“I am addicted to making stuff,” Mike tells us. “Now retired, but I was a university lecturer for 21 years and an electronic engineer in a mass-production consumer electronics company for the rest of my career.”
What is your history with electronics and programming?
My first electronic kit was called Trans Tronic. I got it when I was nine, and was making and selling crystal sets to my classmates when I was 13. Left my secondary modern school at 16, although 14 was the minimum school leaving age then. I went to work for a local industrial electronics company. There I did day release and night school for an ONC qualification. This allowed me to attend Newcastle Polytechnic, where I took a joint degree in Physics/Electronics. This is where I had my only formal education about computers. I had three one-hour lectures on programming with Fortran IV, but that was enough to get me hooked.
When did you start writing about it?
After I made my own computer in 1976, from just a datasheet of the processor, and no idea what software did in them. My first published article on computing was in 73 Magazine, a ham radio magazine from the USA. It was about making music with a microcomputer. Later, I went on to write about the BBC computer in The Micro User, and after that in Acorn User. My first publication was in The MagPi #5, but I didn’t start writing my Pi Bakery series until The MagPi #33.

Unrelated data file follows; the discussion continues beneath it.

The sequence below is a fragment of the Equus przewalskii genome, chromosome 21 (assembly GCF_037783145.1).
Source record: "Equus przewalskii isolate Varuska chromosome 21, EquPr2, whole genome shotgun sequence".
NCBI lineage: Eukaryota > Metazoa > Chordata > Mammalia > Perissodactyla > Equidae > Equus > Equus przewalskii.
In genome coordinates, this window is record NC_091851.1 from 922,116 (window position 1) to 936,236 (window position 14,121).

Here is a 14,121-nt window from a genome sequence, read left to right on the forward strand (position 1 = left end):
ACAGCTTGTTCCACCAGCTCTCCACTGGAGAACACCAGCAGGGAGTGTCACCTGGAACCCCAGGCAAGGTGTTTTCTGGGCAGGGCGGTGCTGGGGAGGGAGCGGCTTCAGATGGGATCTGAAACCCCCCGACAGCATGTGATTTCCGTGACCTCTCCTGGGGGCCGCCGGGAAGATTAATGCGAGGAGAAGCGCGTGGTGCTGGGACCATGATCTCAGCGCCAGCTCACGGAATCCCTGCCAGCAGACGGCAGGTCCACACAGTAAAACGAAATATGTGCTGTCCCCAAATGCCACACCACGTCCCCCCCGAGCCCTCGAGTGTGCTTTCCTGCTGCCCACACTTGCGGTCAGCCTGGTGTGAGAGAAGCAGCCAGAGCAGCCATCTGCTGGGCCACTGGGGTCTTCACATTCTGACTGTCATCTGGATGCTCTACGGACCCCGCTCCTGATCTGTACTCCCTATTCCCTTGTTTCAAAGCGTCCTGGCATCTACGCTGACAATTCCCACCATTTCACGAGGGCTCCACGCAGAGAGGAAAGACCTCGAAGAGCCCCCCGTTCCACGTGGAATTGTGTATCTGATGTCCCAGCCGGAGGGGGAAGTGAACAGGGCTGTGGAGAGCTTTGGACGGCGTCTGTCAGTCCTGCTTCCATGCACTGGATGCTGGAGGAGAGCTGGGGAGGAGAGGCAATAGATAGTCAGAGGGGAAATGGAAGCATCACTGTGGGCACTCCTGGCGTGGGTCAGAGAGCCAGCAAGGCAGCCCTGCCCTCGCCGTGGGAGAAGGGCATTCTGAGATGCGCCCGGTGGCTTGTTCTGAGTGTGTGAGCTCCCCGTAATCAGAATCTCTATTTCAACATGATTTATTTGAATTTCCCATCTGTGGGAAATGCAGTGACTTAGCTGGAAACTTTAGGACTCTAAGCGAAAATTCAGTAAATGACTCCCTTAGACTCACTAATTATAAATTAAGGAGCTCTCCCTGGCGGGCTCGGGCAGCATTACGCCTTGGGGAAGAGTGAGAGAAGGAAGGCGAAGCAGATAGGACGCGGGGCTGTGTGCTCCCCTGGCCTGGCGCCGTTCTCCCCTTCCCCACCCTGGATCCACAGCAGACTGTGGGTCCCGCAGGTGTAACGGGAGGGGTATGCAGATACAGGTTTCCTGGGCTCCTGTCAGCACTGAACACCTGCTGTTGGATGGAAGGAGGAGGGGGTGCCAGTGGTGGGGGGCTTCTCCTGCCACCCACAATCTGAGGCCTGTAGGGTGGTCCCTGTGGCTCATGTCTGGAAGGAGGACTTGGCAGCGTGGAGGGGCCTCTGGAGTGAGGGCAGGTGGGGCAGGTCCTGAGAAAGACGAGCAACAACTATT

When did you learn about Raspberry Pi?
From a blog post online about six months before it first came out. I wasn’t quick enough to get one of the first batch, although I did apply for, and got, a second-batch machine.
What was the first thing you made with a Raspberry Pi?
I adapted a project I had done in The Micro User for a computer-controlled glockenspiel.
What is your favourite thing you’ve made?
What other hobbies have inspired you?
Astronomy. I have a 10˝ Cassegrain telescope. I even lectured in it as part of the physics courses at the university. Speleology, although it is some years since my wetsuit actually fitted me. Photography, analogue stuff with trays of chemicals. I was a professional wedding photographer for three years in the late 1960s. Also, amateur radio, live music gigs, stained glass work, and hill walking.
Anything else you’d like to add?
I just love helping people with their projects. There was no ‘online’ when I started, and so I had to work it all out myself. It is good to give people a helping hand.